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Announcing Sacred Mounds, a novel of Magical Realism and Historical Fantasy from Jim Metzner, with a foreword by Hutke Fields, principal chief of the Natchez Nation.
Cyclonic hordes of insects, a telepathic despot, body-swapping sex - just a few of the surprises Salvador Samuels encounters when he is swept back to pre-colonial times, walking in the moccasins of a blind Indian - who, in turn, has been transported into Salvador's body in present-day America. Sacred Mounds Book Cover Four hundred years apart, they are bound by a mission to rescue our world, aided by the mysterious presence of the mounds. Thousands of these ancient earthworks once dotted the landscape of North America. We still don't know why they were created. Sacred Mounds suggests they are as important today as when they were made over a thousand years ago. Sacred Mounds weaves the stories of two men, each a stranger in a strange land. With the help of two remarkable women, they must find a way to save our planet and return home.
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Smell: How: The Pulse of the Planet daily radio program offers free legal online mp3 downloads, exploring the world of sound in nature, culture and science, with audio adventures, world music, extraordinary sound portraits, science diaries, and nature ring-tones; an amazing sonic experience.



Airdate: May 23, 2000
Scientist: Dr. Stuart Firestein

Smell: How

Smell: How
Human beings have more genes devoted to the sense of smell than to vision. A leading expert explains this and other little-known facts about the sense of smell.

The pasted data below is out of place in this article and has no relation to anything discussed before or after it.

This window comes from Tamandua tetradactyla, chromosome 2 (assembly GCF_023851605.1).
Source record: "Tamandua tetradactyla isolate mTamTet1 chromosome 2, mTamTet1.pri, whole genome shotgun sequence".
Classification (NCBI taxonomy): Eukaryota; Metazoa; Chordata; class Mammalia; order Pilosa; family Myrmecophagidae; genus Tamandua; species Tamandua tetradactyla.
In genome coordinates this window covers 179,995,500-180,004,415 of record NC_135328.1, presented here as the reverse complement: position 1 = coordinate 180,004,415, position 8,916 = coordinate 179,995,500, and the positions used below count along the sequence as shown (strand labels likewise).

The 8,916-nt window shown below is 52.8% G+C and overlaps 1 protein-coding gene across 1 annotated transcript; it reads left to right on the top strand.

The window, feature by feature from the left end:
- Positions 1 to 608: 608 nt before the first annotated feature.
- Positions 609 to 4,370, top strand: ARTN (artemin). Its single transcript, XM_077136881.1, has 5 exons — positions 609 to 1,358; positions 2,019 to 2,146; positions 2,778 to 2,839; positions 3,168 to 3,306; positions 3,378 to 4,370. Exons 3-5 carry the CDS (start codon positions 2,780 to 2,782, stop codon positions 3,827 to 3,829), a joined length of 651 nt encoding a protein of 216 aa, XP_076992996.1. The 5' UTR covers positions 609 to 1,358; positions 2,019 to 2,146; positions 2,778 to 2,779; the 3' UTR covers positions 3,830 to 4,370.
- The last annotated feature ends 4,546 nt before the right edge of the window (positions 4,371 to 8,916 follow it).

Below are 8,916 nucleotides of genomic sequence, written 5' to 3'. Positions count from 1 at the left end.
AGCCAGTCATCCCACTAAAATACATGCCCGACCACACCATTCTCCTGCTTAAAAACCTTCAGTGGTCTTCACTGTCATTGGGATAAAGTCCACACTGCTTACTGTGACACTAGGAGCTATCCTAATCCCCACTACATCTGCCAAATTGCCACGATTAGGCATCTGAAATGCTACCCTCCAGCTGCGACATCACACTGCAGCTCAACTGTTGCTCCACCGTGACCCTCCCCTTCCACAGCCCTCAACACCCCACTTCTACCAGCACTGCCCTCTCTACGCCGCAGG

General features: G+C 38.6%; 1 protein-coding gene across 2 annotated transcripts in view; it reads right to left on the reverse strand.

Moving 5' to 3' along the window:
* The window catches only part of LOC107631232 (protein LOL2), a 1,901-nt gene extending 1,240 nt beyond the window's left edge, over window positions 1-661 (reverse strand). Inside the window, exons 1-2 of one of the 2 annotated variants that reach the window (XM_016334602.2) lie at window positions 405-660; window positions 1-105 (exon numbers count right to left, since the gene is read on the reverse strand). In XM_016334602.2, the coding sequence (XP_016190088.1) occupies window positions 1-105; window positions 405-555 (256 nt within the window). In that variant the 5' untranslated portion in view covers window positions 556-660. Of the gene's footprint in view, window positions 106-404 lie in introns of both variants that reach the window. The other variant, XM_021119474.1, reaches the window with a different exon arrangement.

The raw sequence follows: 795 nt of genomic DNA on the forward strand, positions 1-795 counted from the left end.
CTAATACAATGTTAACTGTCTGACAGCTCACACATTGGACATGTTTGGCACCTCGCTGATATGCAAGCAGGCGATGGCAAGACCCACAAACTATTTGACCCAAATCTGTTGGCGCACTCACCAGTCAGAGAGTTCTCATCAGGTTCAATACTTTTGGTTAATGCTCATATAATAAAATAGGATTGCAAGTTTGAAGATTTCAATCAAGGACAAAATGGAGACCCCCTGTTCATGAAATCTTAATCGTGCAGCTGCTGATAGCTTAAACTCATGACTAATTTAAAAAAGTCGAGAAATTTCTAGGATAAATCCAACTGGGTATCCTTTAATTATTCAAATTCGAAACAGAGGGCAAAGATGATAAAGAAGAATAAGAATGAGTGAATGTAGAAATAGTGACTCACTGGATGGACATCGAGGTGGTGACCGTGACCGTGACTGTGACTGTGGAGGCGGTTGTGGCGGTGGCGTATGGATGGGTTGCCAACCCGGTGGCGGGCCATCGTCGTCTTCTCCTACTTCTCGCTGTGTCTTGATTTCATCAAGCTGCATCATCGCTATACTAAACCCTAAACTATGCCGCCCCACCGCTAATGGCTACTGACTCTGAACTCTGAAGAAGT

Transcript:
The month of May, with the fragrance of spring flowers in the air, is a time when we notice what we're smelling. But often, the human sense of smell gets overlooked, so to speak. Scientists are now giving more credit to the powers of the human nose. I'm Jim Metzner and this is the Pulse of the Planet, presented by DuPont. Stuart Firestein of Columbia University is a leading expert on "olfaction", the scientific term for the sense of smell. He says that we have more genes related to smell than we have for virtually any other process.
"We know now from these human genome sequencing projects that we think the human genome has somewhere between eighty and a hundred thousand genes. A thousand of those genes, then, are devoted to olfaction. That's one percent of the entire genome devoted to your nose."
When the nerve cells in your nose perceive certain chemicals in the air, they send a message to your brain about what you're smelling. So smell, like taste, is a chemical reaction.
"But in fact the senses are quite different. Taste, by which we formally mean four primary tastes: salt, sour, bitter and sweet, work quite differently from the sense of smell. Now, there is something called flavor. Flavor is a little different. Flavor is a combination of the four primary tastes and odors as well. So you know if you have a cold or you lose your sense of smell, a great deal of the flavor world is gone. You can still taste the four primary tastes, but you no longer have a full sense of flavor. There are no primary odors in olfaction that are similar to that. What we have are many different kinds of chemical classes, all of which give these odors off."
More on what the nose knows, next time. Pulse of the Planet is presented by DuPont, bringing you the miracles of science, with additional support provided by the National Science Foundation. I'm Jim Metzner.